2) Howards End is on the Landing by Susan Hill

Shiny & New
1)
2)

Bad Blogger’s
1) Baby Catcher: Chronicles of a Modern Midwife by Peggy Vincent. Eva at A Striped Armchair recommended this one and it sounded amazing.
2) The Forbidden Daughter by Shobhan Bantwal. This one was recommended by S.Krishna and it sounds wonderful.

Charity
1)
2)

New in 2010

1) Fantasy in Death by J.D. Robb. I am so excited about this book!!
2)

Older Than You
1) Sense and Sensibility by Jane Austen.
2)

Win! Win!

1) The Last Hero by Terry Pratchett. Cross challenge with the 2010 Terry Pratchett Challenge.
2) Haunting Bombay by Shilpa Agarwal. Cross challenge with the South Asian Author Challenge.

Who Are You Again?
1)
2)

Up to You! Memoirs

1) Living History by Hillary Rodham Clinton
2) True Compass: A Memoir by Edward M. Kennedy

As you can see I have some categories where I haven’t chosen books. I have some ideas but haven’t made up my mind yet. The category that is causing me some problem is the charity one. I live in the sticks and we don’t really have any charity shops around here, but I am sure I will figure it out.

Book Review: Hogfather

hogfather
Hogfather by Terry Pratchett

Category: Fiction

Challenge: 2010 Terry Pratchett Challenge and 2009 Holiday Reading Challenge

Synopsis: From the back of the book “It’s the night before Hogswatch and it’s too quiet.

Where is the jolly fat man? Why is Death creeping down chimneys and trying to say Ho Ho Ho? The darkest night of the year is getting a lot darker…

Susan the gothic governess has got to sort it out by morning, otherwise there won’t be a morning. Ever again…

The 20th Discworld novel is a festive feast of darkness and Death (but with jolly robins and tinsel too).

As they say: You’d better watch out…”


My Thoughts:
I have a great fondness for the Discworld novels in general and for novels about Death in particular. This novel was a re-read for me but it has been many years. It didn’t disappoint this second time around either.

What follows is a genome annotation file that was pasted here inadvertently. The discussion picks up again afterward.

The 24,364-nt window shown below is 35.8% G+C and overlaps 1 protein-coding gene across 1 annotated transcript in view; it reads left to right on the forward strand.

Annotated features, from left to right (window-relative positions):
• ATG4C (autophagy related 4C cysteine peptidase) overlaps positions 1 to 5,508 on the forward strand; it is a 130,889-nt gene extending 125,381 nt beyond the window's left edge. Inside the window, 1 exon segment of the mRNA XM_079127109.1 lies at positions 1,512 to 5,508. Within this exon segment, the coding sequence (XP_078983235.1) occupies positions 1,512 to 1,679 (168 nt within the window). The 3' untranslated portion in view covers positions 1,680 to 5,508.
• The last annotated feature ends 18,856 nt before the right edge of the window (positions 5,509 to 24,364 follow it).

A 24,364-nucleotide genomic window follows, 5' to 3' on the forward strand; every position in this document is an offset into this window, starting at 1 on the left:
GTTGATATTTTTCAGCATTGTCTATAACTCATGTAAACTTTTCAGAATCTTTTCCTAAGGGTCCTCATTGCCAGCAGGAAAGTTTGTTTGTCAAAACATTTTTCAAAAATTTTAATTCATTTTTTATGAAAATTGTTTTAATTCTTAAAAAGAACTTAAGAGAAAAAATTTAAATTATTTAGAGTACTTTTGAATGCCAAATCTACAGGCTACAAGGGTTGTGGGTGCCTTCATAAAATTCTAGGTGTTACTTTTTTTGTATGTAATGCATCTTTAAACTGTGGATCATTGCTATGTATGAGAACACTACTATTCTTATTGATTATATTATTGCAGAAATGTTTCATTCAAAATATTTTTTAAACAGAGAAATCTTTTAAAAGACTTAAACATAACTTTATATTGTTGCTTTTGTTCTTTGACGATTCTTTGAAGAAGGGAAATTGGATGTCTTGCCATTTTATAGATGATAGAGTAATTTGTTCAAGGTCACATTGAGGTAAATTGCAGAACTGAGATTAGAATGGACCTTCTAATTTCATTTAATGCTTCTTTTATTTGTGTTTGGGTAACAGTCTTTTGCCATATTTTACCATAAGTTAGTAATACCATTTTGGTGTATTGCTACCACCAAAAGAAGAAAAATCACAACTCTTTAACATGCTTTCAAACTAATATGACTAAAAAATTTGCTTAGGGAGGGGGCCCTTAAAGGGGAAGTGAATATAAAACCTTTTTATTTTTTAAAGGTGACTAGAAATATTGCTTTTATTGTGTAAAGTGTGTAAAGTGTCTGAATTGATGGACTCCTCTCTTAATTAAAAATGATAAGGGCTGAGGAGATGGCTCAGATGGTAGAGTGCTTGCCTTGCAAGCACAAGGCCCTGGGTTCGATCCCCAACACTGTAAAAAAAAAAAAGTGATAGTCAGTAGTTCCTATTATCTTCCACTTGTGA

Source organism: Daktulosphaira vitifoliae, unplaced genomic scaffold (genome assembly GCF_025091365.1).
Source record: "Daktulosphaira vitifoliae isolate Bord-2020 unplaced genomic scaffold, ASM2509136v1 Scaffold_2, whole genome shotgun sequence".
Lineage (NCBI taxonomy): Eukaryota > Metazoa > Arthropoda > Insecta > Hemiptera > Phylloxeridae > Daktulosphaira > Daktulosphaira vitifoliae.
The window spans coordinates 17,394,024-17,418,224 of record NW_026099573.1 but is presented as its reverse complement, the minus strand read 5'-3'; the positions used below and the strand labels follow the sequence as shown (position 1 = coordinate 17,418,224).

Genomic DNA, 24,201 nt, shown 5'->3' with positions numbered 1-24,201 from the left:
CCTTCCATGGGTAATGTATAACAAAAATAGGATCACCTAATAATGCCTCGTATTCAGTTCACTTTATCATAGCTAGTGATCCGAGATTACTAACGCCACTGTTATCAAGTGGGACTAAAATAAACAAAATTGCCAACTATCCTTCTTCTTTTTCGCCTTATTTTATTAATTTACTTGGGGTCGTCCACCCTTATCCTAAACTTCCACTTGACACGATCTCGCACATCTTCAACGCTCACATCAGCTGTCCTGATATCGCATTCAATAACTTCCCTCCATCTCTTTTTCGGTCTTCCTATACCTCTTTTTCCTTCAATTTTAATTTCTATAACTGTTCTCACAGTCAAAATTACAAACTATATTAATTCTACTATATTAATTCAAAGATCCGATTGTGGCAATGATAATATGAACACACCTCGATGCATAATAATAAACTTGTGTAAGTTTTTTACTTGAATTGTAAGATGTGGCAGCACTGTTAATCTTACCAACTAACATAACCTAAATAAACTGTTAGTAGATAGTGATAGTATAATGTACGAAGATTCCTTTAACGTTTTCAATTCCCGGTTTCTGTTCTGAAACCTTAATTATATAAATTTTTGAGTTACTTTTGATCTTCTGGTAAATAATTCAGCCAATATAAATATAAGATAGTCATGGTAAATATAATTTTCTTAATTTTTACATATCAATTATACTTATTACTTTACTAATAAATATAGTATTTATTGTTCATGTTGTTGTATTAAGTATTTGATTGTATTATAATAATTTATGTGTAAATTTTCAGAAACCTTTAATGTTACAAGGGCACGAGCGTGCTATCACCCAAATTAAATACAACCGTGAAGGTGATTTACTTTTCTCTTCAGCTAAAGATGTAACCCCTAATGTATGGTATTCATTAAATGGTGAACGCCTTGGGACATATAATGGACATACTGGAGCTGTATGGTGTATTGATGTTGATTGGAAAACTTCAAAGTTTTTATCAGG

Pratchett manages to paint a picture of a world that is profoundly different from the one we in habit but at the same time the world is exactly the same. He pokes fun at those traditions that everyone in the western world will recognize even if they themselves do not take part in them. Take for example this quote:
“Death looked at the sacks.
It was a strange but demonstrable fact that the sacks of toys carried by the Hogfather, no matter what they really contained, always appeared to have sticking out of the top a teddy bear, a toy soldier in the kind of colourful uniform that would stand out in a disco, a drum and a red-and-white candy cane. The actual contents always turned out to be something a bit garish and costing $5.99”  (pg84)
I guess that I am not the only person who looks at the pictures of Santa with a certain amount of scepticism.

Not to mention the fact that as the daughter and sister of computer nerds I loved all the sections with Hex (the machine the student wizards at the UU are building). I especially liked this exchange:
“I don’t actually think’, he said gloomily, ‘that I want to tell the Archchancellor that this machine stops working if we take its fluffy teddy bear away. I just don’t think I want to live in that kind of world.’
‘Er,’ said Mad Drongo, ‘you could always, you know, sort of say it needs to work with the FTB enabled…?’
‘You think that’s better?’ said Ponder, reluctantly. It wasn’t as if it was even a very realistic interpretation of a bear.